SCS superintendent explains what district did to prepare for new school year

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SHELBY COUNTY, Tenn. -- As Shelby County students soak in their last weekend of summer, the district is making sure everything is in order.

Friday, Superintendent Dorsey Hopson sat down with WREG to talk about why he thinks the district is already off to a great start this school year.

"I feel very good where we are now," Hopson said.

He said as of Friday morning, 84 percent of students are registered.

"About five years ago, we used to register 70 percent of our kids on the first day of school," he said. "What that meant, people didn’t have the right schedules, the classes weren’t populated properly."

Preparations have been taking place for months. He said the district pumped $60 million into classrooms this year.

"Some of that was around supporting kids and their social-emotional needs. We hired more guidance counselors and behavioral specialists," said Hopson.

SCS also hired more school resource officers.

He said they went through special training to handle the worst-case scenario.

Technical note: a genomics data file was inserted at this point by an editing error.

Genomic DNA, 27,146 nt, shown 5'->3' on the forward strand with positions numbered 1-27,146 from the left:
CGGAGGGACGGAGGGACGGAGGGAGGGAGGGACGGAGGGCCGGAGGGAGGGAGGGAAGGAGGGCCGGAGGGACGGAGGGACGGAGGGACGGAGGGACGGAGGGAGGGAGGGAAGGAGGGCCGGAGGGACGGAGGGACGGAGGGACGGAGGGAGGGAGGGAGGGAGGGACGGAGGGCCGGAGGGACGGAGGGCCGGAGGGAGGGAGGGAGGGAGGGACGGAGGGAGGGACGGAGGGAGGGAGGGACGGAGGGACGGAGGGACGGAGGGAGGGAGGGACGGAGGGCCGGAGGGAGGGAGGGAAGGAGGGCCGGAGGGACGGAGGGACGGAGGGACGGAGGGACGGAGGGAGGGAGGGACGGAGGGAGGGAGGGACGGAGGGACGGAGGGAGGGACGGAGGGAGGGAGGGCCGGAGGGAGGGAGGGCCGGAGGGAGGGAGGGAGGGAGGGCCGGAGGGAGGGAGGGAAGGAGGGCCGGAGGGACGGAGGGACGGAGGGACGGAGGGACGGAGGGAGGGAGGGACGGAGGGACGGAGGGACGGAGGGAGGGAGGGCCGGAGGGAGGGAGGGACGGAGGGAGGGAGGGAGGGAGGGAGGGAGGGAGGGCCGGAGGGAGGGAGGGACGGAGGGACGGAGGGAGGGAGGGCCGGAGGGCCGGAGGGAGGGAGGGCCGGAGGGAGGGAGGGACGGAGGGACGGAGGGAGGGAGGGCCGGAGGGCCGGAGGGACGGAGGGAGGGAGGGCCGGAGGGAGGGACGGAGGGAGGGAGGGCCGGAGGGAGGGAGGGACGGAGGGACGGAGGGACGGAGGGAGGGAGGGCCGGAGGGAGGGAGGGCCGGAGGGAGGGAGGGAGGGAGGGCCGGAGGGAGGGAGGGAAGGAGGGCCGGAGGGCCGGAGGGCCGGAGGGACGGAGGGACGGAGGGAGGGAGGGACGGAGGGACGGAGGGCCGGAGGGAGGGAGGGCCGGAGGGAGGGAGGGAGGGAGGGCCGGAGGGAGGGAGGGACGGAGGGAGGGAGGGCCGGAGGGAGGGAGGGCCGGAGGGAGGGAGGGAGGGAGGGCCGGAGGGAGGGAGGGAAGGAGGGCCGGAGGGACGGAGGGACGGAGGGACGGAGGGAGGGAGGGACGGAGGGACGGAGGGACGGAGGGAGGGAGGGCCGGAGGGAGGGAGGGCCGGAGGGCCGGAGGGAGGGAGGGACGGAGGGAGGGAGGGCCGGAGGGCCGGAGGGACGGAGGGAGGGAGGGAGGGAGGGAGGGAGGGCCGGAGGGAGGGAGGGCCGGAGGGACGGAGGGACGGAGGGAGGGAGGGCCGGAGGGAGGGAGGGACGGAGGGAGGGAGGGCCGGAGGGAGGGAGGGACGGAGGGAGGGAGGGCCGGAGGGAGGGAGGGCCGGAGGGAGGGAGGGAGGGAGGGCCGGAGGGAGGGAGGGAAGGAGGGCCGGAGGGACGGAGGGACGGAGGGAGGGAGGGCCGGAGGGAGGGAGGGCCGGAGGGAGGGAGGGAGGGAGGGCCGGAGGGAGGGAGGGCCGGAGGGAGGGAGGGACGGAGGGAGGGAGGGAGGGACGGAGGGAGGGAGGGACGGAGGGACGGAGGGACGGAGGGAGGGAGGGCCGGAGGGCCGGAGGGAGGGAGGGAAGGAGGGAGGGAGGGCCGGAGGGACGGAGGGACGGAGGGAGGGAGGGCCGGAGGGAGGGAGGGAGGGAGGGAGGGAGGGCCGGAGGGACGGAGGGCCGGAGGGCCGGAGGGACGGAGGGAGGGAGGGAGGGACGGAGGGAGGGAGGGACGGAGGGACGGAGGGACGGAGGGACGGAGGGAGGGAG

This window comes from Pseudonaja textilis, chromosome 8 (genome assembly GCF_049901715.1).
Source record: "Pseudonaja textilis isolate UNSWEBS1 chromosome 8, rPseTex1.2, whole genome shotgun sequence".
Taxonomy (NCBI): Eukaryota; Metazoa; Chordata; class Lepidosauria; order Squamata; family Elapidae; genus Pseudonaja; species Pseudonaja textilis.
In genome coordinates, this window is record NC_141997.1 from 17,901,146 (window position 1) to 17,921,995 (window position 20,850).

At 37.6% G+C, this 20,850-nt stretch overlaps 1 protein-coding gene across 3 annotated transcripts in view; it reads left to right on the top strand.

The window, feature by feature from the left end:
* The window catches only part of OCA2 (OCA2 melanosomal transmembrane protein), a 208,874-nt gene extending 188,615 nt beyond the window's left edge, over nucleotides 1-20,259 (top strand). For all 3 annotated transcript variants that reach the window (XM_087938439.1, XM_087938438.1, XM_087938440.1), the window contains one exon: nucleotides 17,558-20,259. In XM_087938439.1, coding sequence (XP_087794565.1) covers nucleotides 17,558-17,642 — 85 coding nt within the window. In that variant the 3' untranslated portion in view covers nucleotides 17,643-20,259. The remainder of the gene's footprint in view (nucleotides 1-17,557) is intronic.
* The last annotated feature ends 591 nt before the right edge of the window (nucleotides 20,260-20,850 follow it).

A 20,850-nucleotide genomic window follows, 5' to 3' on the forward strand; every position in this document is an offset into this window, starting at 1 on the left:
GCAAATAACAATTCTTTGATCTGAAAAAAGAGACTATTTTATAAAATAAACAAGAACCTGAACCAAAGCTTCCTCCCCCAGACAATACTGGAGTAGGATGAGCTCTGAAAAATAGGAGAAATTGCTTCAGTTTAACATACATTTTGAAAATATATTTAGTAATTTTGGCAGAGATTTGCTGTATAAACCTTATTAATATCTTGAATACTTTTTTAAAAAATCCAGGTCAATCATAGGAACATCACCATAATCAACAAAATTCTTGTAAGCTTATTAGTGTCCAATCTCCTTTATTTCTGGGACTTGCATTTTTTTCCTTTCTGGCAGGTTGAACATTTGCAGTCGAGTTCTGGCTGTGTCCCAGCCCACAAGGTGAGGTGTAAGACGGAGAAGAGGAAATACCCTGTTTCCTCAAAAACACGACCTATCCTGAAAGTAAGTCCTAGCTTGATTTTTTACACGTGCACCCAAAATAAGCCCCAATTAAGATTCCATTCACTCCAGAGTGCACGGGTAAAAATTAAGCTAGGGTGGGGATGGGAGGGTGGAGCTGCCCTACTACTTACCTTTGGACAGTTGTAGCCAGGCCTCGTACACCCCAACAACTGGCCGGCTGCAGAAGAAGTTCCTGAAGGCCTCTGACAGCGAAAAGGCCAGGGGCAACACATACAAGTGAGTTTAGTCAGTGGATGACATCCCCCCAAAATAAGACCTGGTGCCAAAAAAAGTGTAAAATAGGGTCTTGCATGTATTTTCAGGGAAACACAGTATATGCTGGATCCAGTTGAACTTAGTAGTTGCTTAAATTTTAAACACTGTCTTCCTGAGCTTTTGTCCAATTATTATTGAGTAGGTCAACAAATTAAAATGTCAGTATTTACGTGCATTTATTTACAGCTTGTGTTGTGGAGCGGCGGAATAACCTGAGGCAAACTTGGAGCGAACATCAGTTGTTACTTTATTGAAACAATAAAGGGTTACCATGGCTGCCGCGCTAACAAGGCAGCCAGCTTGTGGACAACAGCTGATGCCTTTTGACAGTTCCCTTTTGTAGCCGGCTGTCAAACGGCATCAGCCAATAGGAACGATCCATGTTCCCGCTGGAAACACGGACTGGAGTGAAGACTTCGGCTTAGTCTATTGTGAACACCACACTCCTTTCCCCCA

"Having officers present, you know, is sometimes a good deterrent and creates conditions where people feel more safe," he said.

Hopson said another priority was maintenance, especially since the past school year ended with five schools in five days cancelling class early due to air conditioning problems.

He told WREG the district spent $18 million this summer making repairs and installing new units.

"The reality is that we have a lot of deferred maintenance around a half billion dollars. A lot of our buildings are old and a lot of buildings weren't maintained the way they should have over decades," he said.

Hopson reports they also have 54 vacant teacher positions compared to around 200 this time last year.


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